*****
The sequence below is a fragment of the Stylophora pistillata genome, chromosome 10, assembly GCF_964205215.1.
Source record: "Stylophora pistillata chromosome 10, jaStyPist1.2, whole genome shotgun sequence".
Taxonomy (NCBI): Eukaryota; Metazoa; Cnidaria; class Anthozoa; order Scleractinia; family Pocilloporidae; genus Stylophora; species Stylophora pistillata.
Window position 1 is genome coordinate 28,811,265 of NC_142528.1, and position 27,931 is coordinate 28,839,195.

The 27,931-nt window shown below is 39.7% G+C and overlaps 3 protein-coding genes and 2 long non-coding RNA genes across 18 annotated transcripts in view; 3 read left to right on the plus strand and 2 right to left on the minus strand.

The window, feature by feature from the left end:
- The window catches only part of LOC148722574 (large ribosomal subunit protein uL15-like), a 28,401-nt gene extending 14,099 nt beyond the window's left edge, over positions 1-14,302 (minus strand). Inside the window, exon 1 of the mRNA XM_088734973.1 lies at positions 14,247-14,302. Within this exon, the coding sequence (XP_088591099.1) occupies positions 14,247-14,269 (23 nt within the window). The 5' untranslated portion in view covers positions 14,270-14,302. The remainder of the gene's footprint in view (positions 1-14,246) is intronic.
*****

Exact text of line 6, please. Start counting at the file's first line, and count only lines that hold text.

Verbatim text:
The window, feature by feature from the left end: